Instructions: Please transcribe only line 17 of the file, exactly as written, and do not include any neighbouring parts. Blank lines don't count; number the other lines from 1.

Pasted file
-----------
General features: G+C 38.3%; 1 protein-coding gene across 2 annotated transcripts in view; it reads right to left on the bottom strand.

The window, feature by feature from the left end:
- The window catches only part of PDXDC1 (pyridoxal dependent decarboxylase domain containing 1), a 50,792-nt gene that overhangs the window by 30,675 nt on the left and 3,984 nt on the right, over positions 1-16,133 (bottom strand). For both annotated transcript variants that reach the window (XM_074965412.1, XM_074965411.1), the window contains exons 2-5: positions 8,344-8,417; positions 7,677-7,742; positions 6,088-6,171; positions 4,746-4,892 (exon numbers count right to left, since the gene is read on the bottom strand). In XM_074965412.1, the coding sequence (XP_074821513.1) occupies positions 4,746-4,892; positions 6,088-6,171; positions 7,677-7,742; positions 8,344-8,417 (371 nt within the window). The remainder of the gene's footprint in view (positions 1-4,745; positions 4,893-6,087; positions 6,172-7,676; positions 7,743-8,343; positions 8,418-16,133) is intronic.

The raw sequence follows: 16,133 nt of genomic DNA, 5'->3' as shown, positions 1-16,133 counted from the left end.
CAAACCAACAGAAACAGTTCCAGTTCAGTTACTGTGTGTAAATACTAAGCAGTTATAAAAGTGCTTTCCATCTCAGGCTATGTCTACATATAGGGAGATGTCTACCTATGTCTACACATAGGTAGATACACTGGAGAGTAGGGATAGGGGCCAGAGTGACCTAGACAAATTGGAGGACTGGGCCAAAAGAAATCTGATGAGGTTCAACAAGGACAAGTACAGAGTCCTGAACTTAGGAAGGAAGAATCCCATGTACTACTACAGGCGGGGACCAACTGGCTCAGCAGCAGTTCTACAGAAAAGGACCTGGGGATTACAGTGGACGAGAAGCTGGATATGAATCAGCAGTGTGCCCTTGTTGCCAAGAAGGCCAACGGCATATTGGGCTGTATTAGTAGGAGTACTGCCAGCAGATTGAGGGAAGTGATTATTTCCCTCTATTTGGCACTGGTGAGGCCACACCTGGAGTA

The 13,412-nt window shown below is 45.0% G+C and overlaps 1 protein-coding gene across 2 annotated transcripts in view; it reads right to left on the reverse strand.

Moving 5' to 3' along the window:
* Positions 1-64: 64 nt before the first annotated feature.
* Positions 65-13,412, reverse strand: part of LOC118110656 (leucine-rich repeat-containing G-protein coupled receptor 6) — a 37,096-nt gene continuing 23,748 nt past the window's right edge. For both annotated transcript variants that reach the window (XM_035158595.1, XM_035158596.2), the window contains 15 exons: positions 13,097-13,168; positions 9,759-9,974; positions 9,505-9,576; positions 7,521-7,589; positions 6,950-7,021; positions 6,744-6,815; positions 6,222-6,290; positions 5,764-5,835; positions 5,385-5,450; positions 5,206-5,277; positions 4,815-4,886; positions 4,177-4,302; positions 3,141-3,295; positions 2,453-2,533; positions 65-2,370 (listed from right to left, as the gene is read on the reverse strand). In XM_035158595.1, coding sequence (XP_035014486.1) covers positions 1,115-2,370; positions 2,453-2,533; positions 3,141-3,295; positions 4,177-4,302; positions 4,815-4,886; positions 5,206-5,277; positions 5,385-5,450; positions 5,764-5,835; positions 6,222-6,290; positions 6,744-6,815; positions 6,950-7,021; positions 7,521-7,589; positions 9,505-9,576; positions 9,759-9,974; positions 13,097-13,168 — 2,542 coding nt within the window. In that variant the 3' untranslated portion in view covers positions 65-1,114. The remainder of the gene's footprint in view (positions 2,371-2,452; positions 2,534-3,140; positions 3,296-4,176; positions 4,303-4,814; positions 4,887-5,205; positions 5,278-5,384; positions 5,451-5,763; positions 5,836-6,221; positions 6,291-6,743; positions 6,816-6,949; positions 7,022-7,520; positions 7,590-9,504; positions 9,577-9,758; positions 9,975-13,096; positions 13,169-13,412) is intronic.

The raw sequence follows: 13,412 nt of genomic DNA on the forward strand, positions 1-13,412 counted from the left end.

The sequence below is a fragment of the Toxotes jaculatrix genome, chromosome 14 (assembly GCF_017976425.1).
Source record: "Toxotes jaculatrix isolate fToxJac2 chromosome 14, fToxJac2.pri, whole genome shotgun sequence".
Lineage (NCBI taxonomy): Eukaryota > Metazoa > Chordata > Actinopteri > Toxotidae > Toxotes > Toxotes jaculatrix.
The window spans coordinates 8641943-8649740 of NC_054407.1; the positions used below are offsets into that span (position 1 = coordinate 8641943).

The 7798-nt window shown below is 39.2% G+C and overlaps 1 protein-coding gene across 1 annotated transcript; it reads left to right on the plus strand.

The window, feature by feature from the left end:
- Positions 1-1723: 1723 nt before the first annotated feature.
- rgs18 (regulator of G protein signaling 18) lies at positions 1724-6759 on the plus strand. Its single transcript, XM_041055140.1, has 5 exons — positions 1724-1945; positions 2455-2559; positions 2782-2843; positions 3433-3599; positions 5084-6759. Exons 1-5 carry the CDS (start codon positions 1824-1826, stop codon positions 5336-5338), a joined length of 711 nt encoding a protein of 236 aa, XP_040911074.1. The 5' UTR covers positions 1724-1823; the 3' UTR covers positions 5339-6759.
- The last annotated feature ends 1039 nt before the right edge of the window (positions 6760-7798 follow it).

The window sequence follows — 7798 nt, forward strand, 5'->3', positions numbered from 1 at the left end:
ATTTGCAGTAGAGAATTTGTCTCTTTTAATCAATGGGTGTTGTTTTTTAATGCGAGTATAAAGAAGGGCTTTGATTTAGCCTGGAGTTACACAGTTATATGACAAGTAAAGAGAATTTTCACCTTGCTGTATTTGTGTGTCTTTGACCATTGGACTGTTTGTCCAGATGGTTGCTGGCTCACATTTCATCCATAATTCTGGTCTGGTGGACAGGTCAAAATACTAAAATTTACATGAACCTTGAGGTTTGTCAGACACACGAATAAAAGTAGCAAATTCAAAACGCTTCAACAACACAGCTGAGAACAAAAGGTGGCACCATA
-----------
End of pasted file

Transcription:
- Positions 1-1723: 1723 nt before the first annotated feature.